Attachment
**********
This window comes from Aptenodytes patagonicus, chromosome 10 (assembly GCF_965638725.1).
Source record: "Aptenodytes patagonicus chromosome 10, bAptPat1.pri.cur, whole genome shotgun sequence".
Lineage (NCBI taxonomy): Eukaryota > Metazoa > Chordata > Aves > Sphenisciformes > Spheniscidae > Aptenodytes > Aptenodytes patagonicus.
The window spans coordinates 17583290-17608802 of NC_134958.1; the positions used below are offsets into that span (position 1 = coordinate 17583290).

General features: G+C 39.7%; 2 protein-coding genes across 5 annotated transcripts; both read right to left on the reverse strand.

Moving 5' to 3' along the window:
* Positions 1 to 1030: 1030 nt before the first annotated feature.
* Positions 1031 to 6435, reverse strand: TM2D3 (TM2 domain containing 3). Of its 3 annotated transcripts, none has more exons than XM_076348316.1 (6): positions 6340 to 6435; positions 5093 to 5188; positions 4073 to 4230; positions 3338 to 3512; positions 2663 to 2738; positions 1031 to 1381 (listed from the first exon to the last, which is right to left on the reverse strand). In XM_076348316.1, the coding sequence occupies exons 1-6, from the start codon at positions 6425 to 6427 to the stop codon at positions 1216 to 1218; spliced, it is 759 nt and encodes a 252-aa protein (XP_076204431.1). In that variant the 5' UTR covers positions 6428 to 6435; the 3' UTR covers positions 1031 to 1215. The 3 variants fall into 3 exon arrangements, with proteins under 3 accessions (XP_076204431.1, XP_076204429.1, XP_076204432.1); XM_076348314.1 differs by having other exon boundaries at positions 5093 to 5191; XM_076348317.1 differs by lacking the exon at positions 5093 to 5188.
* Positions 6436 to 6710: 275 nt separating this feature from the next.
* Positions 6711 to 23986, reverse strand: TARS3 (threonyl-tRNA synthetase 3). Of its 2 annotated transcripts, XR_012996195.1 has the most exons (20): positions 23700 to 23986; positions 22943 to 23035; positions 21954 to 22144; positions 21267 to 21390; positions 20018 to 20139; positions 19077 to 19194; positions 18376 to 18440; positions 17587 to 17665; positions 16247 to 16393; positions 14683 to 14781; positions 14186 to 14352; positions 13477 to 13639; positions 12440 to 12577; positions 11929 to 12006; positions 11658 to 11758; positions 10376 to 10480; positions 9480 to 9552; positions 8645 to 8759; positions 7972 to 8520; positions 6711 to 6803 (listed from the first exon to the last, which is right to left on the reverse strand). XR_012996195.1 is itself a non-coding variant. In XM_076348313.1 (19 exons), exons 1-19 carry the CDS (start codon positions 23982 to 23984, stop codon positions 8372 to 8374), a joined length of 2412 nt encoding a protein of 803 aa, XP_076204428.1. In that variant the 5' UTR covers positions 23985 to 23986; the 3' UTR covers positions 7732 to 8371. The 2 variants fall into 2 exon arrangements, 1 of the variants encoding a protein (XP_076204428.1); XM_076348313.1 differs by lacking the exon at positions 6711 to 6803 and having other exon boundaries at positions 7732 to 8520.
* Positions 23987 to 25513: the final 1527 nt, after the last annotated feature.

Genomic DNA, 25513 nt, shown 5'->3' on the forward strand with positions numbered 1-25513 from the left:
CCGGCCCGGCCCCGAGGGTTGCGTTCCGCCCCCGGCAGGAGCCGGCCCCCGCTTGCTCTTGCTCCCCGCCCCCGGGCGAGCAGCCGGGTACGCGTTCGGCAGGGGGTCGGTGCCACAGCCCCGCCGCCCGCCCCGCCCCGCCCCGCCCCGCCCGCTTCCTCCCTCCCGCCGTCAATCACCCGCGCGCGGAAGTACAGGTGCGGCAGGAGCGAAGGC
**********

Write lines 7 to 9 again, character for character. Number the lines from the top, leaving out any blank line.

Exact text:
* Positions 1 to 1030: 1030 nt before the first annotated feature.
* Positions 1031 to 6435, reverse strand: TM2D3 (TM2 domain containing 3). Of its 3 annotated transcripts, none has more exons than XM_076348316.1 (6): positions 6340 to 6435; positions 5093 to 5188; positions 4073 to 4230; positions 3338 to 3512; positions 2663 to 2738; positions 1031 to 1381 (listed from the first exon to the last, which is right to left on the reverse strand). In XM_076348316.1, the coding sequence occupies exons 1-6, from the start codon at positions 6425 to 6427 to the stop codon at positions 1216 to 1218; spliced, it is 759 nt and encodes a 252-aa protein (XP_076204431.1). In that variant the 5' UTR covers positions 6428 to 6435; the 3' UTR covers positions 1031 to 1215. The 3 variants fall into 3 exon arrangements, with proteins under 3 accessions (XP_076204431.1, XP_076204429.1, XP_076204432.1); XM_076348314.1 differs by having other exon boundaries at positions 5093 to 5191; XM_076348317.1 differs by lacking the exon at positions 5093 to 5188.
* Positions 6436 to 6710: 275 nt separating this feature from the next.